Re: Shears vs. Blades
I wonder if there is a regional, local, or institutional bias toward one or the other? As I noted above, most of the Paramedics, EMTs & firefighers I know (and I'm not one, BTW) use & prefer blades over shears. My observation is that use of shears is a decided minority around here (middle Tennessee).

Might it have something to do with an emphasis in training? or rules/regulations in departments/agencies?

Just curious. Thoughts, anyone?

David

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#28694 - 07/01/04 04:44 AM Re: First Aid Kit: Packing and Stuff?
JohnN Offline
Old Hand

Registered: 10/10/01
Posts: 966
Loc: Seattle, WA
Hi David, thanks for the comments.

Quote:
If the latter, use drinking water, or get small single use ampules of tear solution or saline. I explained what I wanted to my Opthalmologist & asked his advice; he gave me several samples for my various kits, some of which contained multiple single use ampules.


Have you found any other source for the ampules other than your opthamologist? They sound perfect.

Thanks,

-john

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#28695 - 07/01/04 04:52 AM Re: First Aid Kit: Packing and Stuff?
JohnN Offline
Old Hand

Registered: 10/10/01
Posts: 966
Loc: Seattle, WA
Quote:
I am thinking of doing a three tier setup like yours. Here is what I was thinking of doing. Get a small pouch that can attach with ALICE clips to the outside of the Fatboy. Either the Maxpedition M1 or M5 waistpack would probably work well. There are also many other pouches out there if you look. Put your level 1 kit in the small pouch, and attach it to the Fatboy. Then put your level 2 kit in your backpack in easy reach.


I'm planning something pretty similar. I already ordered a Maxpedition M2 and wear it on my belt (EDC). I purchased a couple of malice clips so that I can attach it to the Fatboy as desired. Right now I haven't completely decided what goes in the M2 vs my pockets but the idea is I have that flexibility. I'm actually kind of leaning towards most of my EDC in my pockets with my PDA and phone in the M2, but I do like the flexibility this provides.

BTW, this Maxpedition stuff is pretty cool. I can't wait to get my Fatboy. I'm already pondering the backpacks...

-john

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#28696 - 07/01/04 05:05 AM Re: First Aid Kit: Packing and Stuff?
JohnN Offline
Old Hand

Registered: 10/10/01
Posts: 966
Loc: Seattle, WA
Quote:
Examination gloves I don't actually carry in the kit itself. I just grap a handfull from the lab and put them in a pocket.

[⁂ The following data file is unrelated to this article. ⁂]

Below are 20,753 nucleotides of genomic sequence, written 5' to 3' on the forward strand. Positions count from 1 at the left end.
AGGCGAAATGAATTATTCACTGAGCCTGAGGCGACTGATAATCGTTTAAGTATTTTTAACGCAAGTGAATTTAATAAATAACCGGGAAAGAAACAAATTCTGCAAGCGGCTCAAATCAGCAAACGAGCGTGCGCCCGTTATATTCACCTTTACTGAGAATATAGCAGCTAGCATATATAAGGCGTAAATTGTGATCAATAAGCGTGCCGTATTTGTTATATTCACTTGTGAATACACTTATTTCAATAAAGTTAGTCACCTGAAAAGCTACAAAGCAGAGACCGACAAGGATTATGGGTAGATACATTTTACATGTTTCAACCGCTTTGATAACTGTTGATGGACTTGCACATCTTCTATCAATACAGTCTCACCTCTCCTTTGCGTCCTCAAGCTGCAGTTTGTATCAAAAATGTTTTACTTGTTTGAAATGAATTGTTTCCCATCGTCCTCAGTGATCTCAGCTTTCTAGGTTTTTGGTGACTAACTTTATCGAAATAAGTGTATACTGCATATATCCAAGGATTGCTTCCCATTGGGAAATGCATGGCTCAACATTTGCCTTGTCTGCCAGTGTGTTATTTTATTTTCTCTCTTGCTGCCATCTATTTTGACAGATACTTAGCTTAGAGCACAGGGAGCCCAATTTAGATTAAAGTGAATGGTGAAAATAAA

This gets me thinking. Maybe I could get some sort of pouch and adhere it to the outside of the kit and put the gloves in there. Makes them easier to get before you even dive into the kit and if you just stuffed them in there it might actually deal with the bulk and stuff. Hmm.

Quote:
Consider going for a soft case rather than a hard case. They are much much easier to pack to efficiently use the space.


Hmm. Part of the reason I picked the hard case was to make it so I didn't have to deal with waterproofing and wearproofing the various items. Previously I had just stuffed things into a double bagged ziplock, but then I put the meds in little bottles, and stuff in other bags and stuff and I was still worried about crushing it in my pack (I'm not delicate with it). On the other hand, I can see where these cases are not optimal. The weight is a big one, and the other problem I run into is that the lid portion is not just a lid, but also part of the sides. That means you kind of have to "pile" stuff up to use the whole space. Obviously a bit of a problem. I do think most soft cases don't have this problem.

Quote:
I assume you have packed the medications along with the instruction sheet but binned the box it all came in?


Yah, I've been working to get as much stuff as possible with little single use packets so they contain instructions on them. However that doesn't apply to everything, but there isn't much in there and nothing too exotic.

Quote:
I would look again at some of the meds you are carrying. Some are not really what I would call first aid but are more for comfort.


Agreed. Considering I try to think about being a bit of an island, I do pack some stuff that fits into the comfort catagory. Nothing worse than being stuck in an airport or something and feeling sick and not being able to do anything about it. I'm willing to deal with a bit of the weight and bulk penalty this implies, but I do need to make sure I don't get too carried away in this respect.


Quote:
You don't need butterfly closures and steri-strips. I would lose the butterfly closures.


I'll lose the butterfly closures. I'm still waiting for someone to beat some sense into me before I lose the steri-strips! :-)

Quote:
rather than cotton gauze consider carrying a tampon. Ther are compressed and take up a lot less space.


After the discussion here, I'm just going to lose it all together. Good idea tho.

Quote:
Hope you found that of some use. The bottom line is that there is no perfect FAK. It depends on your own knowledge of what you can do and an assessment of what you will actually need it for.


Yes, the ideas are great. Thanks!

-john

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#28697 - 07/01/04 05:12 AM Re: First Aid Kit: Packing and Stuff?
JohnN Offline
Old Hand

Registered: 10/10/01
Posts: 966
Loc: Seattle, WA
Quote:
I am still looking for the best container, but have settled for now on a spec ops pocket buddy.


I went to their web site and didn't see this. Does it go by another name?

Quote:
Still looking for a 2 oz bottle for the betadine solution.


Isn't that pretty big? My .5 oz is about as big as I'd want to carry around...

Quote:
Additionally I vacuum packed a roll of gauze to get rid of the bulk and waterproof it. Worked pretty well.


Great idea! I think I'm going to lose the gauze, but I have been impressed how well vacuum packing works in regard to bulk. The only down side is that it might slow you down a little bit getting it out.

-john